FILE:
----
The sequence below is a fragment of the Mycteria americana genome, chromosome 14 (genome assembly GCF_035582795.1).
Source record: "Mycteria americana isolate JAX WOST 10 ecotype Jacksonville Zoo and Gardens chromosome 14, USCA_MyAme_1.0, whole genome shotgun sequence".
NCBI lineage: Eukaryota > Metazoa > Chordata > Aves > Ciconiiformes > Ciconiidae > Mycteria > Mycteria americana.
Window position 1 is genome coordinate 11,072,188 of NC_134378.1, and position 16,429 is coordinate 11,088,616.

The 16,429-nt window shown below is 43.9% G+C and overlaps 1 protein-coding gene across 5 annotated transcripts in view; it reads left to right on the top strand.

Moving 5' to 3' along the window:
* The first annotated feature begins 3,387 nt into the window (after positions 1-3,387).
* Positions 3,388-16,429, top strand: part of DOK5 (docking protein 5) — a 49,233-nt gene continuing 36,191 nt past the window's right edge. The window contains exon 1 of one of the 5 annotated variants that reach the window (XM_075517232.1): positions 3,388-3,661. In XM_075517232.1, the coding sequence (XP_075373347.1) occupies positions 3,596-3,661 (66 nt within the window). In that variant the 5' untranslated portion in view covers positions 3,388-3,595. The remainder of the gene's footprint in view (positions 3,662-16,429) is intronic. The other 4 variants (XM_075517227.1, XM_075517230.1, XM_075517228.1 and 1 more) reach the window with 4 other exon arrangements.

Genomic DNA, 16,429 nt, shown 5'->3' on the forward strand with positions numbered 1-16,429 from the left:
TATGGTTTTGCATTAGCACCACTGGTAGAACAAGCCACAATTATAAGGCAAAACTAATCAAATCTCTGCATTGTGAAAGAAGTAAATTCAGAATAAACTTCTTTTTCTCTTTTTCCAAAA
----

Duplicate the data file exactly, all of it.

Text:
The sequence below is a fragment of the Mycteria americana genome, chromosome 14 (genome assembly GCF_035582795.1).
Source record: "Mycteria americana isolate JAX WOST 10 ecotype Jacksonville Zoo and Gardens chromosome 14, USCA_MyAme_1.0, whole genome shotgun sequence".
NCBI lineage: Eukaryota > Metazoa > Chordata > Aves > Ciconiiformes > Ciconiidae > Mycteria > Mycteria americana.
Window position 1 is genome coordinate 11,072,188 of NC_134378.1, and position 16,429 is coordinate 11,088,616.

The 16,429-nt window shown below is 43.9% G+C and overlaps 1 protein-coding gene across 5 annotated transcripts in view; it reads left to right on the top strand.

Moving 5' to 3' along the window:
* The first annotated feature begins 3,387 nt into the window (after positions 1-3,387).
* Positions 3,388-16,429, top strand: part of DOK5 (docking protein 5) — a 49,233-nt gene continuing 36,191 nt past the window's right edge. The window contains exon 1 of one of the 5 annotated variants that reach the window (XM_075517232.1): positions 3,388-3,661. In XM_075517232.1, the coding sequence (XP_075373347.1) occupies positions 3,596-3,661 (66 nt within the window). In that variant the 5' untranslated portion in view covers positions 3,388-3,595. The remainder of the gene's footprint in view (positions 3,662-16,429) is intronic. The other 4 variants (XM_075517227.1, XM_075517230.1, XM_075517228.1 and 1 more) reach the window with 4 other exon arrangements.

Genomic DNA, 16,429 nt, shown 5'->3' on the forward strand with positions numbered 1-16,429 from the left:
TATGGTTTTGCATTAGCACCACTGGTAGAACAAGCCACAATTATAAGGCAAAACTAATCAAATCTCTGCATTGTGAAAGAAGTAAATTCAGAATAAACTTCTTTTTCTCTTTTTCCAAAA